The results (Table 2) for USR, UF4 and UF5 as stand-alone methods are all fairly comparable and are worse than the MACCS key fingerprint on all measures. If one were to gauge performance based on recall in the top 1% of the ranked validation sets, the UF4 descriptor is the best method for 6 out of the 10 classes and in 6 out of 10 classes for the recall in the top 5%. With regards to precision, the UF5 descriptor is better than the USR descriptor for 7 of the classes, but only two classes (S2 and S5) when compared to UF4. The UF5 descriptor achieves the highest AUC values for 8 classes. When considering the F-measure, USR is worse than UF4 for 7 classes and UF5 is worse than UF4 for 6 classes. The Matthews Correlation Coefficient gives similar information to the F-measure and hence the results are very alike, with the UF5 being better than the USR for 7 out of the ten classes and better than the UF4 for only one class.

Hybrid descriptor

In order to enhance the performance of the MACCS key descriptor we have combined it with UF4, the best performing shape descriptor based on computational performance and time to calculate, to form a Hybrid descriptor. The Hybrid descriptor combines the 166 bits of the MACCS key descriptor with the 12 components of the Ultrafast shape descriptor and four extra components from the fourth moment, to form a descriptor of length 182. The descriptor is composed of discrete (0s or 1s) data from the MACCS key descriptor and continuous data from the UF4 descriptor.

The results show a significant improvement in performance over MACCS when the Hybrid descriptor is used. This is particularly true for the values averaged over all classes, where the Hybrid descriptor is the best descriptor for all performance measures. The only exception was the S5 class, which consistently showed the MACCS key descriptor to give better results than the other methods, one possible explanation being that the molecules in the S5 classes have very diverse shapes resulting in the UF4 descriptor creating noise, hence the slight drop in performance relative to using MACCS on its own. MACCS was also combined with USR, this combination performing slightly worse than the MACCS-UF4 Hybrid descriptor we propose in this work. The standard error values for the 95% confidence level for the runs averaged over the ten runs and ten classes are detailed in Table 3, and support our finding that the Hybrid descriptor is the best descriptor. The Hybrid descriptor was found to be statistically significantly better than all other descriptors across all performance measures at the 95% confidence level.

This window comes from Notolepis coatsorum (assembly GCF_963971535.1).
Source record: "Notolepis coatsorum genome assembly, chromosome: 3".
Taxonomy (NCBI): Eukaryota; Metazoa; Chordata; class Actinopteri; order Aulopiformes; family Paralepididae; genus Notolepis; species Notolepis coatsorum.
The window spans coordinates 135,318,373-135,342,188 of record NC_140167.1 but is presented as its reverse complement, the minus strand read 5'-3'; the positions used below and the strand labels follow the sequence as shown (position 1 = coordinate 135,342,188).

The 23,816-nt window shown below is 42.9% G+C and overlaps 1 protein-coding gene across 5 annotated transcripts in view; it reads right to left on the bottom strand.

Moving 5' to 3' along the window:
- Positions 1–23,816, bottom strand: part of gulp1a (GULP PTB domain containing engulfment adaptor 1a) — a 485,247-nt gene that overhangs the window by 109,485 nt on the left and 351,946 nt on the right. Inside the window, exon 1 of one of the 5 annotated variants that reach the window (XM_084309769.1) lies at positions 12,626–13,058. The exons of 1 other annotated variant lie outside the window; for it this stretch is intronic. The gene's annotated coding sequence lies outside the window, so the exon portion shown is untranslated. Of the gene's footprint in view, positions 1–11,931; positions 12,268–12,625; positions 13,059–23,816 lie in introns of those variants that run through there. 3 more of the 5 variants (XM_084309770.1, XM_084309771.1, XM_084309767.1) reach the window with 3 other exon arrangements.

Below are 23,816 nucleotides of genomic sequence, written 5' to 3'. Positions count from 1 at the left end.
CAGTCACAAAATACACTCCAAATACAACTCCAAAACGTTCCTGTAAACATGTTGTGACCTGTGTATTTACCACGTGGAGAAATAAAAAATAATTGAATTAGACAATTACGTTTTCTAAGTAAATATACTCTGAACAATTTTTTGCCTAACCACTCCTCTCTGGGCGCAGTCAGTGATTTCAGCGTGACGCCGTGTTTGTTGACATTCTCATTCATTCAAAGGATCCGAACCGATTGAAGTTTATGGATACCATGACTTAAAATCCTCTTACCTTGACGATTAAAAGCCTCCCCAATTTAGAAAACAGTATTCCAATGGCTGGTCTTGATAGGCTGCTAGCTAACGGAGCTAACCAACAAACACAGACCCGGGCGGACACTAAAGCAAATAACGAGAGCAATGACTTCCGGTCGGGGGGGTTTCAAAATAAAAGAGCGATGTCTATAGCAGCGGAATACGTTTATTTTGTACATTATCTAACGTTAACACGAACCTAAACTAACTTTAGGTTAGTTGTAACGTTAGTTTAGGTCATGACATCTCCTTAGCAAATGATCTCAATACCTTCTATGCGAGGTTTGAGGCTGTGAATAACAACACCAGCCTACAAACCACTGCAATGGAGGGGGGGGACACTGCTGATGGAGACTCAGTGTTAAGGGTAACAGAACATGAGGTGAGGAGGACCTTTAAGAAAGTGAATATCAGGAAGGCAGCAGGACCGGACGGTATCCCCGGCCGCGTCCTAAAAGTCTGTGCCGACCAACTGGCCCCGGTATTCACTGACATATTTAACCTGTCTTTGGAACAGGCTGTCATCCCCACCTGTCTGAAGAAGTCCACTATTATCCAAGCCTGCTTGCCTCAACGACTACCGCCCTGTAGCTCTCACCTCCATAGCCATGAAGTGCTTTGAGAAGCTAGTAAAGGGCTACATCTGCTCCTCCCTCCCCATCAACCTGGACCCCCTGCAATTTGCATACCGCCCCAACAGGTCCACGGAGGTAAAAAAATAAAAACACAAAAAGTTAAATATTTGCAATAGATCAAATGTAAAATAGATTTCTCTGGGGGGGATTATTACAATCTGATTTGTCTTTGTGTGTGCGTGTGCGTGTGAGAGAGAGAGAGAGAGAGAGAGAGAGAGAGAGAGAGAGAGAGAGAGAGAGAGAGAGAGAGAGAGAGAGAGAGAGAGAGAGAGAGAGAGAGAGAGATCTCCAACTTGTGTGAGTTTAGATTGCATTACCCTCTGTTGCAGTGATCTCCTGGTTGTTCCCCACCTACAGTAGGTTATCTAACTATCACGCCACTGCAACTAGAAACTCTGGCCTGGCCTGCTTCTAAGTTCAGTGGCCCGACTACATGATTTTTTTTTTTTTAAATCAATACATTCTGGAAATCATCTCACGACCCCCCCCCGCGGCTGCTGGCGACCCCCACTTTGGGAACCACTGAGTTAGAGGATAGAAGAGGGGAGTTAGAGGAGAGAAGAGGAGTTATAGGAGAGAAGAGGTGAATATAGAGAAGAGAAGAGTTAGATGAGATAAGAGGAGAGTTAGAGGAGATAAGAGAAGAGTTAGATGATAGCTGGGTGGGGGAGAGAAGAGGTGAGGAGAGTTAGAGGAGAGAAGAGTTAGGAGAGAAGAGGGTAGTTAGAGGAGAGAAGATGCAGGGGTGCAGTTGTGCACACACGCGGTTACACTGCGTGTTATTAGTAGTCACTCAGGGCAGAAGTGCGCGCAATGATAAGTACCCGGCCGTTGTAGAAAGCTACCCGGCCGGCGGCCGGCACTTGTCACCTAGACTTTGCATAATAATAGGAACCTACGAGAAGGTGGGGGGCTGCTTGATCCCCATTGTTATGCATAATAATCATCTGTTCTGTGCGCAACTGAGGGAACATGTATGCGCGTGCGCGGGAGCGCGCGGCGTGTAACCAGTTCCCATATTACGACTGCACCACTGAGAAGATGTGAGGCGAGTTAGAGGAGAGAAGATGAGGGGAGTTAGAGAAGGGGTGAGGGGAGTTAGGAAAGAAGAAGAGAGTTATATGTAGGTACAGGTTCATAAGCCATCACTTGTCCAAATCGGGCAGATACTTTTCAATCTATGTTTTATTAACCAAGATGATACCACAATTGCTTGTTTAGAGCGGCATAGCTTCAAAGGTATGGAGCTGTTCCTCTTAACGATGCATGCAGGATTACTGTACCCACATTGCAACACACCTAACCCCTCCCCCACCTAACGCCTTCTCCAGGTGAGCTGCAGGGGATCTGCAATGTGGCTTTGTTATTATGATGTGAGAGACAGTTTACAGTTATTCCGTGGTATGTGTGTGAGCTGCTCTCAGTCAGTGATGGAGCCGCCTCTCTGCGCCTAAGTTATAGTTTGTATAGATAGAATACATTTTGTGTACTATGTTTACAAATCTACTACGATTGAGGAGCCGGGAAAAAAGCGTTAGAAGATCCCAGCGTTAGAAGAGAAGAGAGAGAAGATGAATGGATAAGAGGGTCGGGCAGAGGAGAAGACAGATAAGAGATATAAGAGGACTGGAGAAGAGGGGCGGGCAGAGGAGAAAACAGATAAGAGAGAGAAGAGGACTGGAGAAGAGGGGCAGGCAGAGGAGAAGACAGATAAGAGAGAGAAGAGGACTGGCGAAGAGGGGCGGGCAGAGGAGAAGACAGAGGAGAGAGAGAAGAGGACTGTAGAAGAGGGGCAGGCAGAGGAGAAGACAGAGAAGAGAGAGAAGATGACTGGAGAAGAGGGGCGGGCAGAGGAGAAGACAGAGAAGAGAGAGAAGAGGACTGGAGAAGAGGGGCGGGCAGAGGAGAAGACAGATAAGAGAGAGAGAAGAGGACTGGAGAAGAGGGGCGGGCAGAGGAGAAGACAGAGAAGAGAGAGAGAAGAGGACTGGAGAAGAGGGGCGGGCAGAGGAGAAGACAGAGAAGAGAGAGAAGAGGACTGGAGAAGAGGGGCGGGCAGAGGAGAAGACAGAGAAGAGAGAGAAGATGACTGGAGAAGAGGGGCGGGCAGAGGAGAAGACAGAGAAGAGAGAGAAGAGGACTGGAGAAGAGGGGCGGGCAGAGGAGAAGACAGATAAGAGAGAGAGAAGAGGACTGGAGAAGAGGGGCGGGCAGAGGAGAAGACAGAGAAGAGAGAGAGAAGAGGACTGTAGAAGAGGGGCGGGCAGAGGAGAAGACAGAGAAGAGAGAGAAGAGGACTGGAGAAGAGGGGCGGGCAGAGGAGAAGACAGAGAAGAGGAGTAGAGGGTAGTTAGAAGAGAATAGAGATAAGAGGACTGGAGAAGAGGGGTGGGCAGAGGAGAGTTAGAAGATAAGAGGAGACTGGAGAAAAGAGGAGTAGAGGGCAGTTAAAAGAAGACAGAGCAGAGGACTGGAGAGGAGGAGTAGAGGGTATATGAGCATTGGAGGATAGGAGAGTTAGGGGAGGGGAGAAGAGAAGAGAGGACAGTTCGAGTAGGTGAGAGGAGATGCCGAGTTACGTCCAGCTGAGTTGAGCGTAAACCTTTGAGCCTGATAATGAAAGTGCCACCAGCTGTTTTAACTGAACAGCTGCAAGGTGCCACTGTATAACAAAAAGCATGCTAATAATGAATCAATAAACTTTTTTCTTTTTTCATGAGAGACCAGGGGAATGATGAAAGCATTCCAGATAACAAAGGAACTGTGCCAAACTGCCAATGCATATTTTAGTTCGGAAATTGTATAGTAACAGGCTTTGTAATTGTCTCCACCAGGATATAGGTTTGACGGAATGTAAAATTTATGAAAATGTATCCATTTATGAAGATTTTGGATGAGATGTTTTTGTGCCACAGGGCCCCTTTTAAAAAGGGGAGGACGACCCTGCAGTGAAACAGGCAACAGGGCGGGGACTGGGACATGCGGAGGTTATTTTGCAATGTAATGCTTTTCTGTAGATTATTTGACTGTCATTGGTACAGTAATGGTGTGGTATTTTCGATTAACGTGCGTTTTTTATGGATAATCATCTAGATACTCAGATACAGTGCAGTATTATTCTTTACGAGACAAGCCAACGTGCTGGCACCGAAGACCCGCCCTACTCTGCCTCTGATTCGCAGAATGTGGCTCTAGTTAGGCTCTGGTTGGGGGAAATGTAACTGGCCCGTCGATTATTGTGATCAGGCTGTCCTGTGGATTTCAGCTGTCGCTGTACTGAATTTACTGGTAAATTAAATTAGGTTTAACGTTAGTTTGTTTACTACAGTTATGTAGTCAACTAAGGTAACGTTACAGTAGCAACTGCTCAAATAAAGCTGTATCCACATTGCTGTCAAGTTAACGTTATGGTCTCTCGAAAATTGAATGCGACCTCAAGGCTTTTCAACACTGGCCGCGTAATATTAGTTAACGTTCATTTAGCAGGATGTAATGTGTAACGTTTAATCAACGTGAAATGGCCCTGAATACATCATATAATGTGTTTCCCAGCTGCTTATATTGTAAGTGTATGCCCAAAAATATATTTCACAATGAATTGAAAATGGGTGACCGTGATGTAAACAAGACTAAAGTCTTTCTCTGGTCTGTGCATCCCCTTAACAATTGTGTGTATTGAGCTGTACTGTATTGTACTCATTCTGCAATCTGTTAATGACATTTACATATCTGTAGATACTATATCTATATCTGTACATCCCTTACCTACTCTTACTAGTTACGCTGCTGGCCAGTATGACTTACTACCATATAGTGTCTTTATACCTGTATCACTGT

Conclusion

We have introduced a novel Hybrid descriptor for virtual screening of databases of chemical structures, which is quick to calculate, robust, and incorporates both two and three-dimensional information. The Hybrid descriptor gives better performance than either MACCS keys or the shape descriptors presented in this work based on: the recall in the top 1% and top 5% of the validation set, the positive precision, F-measure, Matthews Correlation Coefficient and the area under the Receiver Operating Characteristic curve. Incorporating an additional central moment, the kurtosis, into Ballester and Richards' [20] Ultrafast Shape Recognition descriptor, significantly improved its performance. The addition of the fifth central moment, however, does not improve the performance of UF4 sufficiently to justify the increased computational expense.

Methods

Ultrafast shape recognition

Ballester and Richards' USR descriptor and the UF4 shape descriptor were implemented in Python [37].

Random Forest

The Random Forest classification algorithm was implemented in R [32].

Declarations

Acknowledgements

We thank the EPSRC and Unilever plc for funding.

Authors’ Affiliations

(1)
Unilever Centre for Molecular Science Informatics, Department of Chemistry, University of Cambridge

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Copyright

© Cannon et al 2008

This article is published under license to BioMed Central Ltd. This is an Open Access article distributed under the terms of the Creative Commons Attribution License (http://creativecommons.org/licenses/by/2.0), which permits unrestricted use, distribution, and reproduction in any medium, provided the original work is properly cited.